The Forum ended with two panels, on Qatar’s Education City and developments in China and Hong Kong. The former had Ahmed Hasnah of the Qatar Foundation, Mark Weichold and Mariam Al-Mannaie from Texas A&M Qatar, Michael Worton from UCL (which is starting an archaeology programme there this autumn), and some current students and recent graduates. The China panel had Steve Healy from INTO University Partnerships, Zong Wa from the Chinese Education Association for International Exchange (who provided a useful update on China’s 10-year plan and the Study in China plan), and Winnie Eley from HK Polytechnic University (who described Brand Hong Kong and argued that HK and the Mainland were headed for more integration in HE internationalisation).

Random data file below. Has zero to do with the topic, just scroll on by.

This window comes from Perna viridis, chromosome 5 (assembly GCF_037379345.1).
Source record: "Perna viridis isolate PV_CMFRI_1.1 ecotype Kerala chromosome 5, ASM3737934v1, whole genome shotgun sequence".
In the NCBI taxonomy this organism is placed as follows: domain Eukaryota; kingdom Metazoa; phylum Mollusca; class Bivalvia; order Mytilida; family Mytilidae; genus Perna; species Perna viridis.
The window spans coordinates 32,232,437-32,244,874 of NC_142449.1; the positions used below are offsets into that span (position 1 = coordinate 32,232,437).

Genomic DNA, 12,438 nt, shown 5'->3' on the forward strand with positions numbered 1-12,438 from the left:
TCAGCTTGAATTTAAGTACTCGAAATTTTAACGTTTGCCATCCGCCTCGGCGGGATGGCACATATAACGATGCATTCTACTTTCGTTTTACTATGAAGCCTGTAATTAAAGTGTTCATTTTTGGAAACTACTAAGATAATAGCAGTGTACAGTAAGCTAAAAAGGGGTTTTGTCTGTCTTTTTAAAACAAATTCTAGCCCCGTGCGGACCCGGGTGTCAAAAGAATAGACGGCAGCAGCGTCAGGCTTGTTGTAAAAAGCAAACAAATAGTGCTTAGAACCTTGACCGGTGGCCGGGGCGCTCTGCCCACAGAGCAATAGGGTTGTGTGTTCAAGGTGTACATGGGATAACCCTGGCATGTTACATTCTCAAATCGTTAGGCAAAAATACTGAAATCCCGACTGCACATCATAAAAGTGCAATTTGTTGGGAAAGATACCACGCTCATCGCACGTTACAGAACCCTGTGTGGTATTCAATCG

This represents just a sample of the programme and ideas discussed in Vancouver. There were case-study panels on international campus engagement and distance learning, regional harmonisation and Bologna, international mobility networks, and presentations from the government of Malaysia, Oregon State University and Manipal Education.

Feedback has been positive. Delegates agreed that the Forum was an interesting and engaging in-depth examination of some of international higher education’s most important themes, and that they looked forward to continuing the conversations started there. Planning for the next Global Forum is yet in its infancy but may be held in South Africa, China, or South Korea.

WL

 

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Sir Drummond Bone addresses delegates during the opening plenary session

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Delegates collaborate during a session on Student Migration

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The opening reception, sponsored by UBC, gave delegates the opportunity to network

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Lesotho's High Commissioner to Ottawa 'Mathabo Tsepa and student Daniel Schwirtz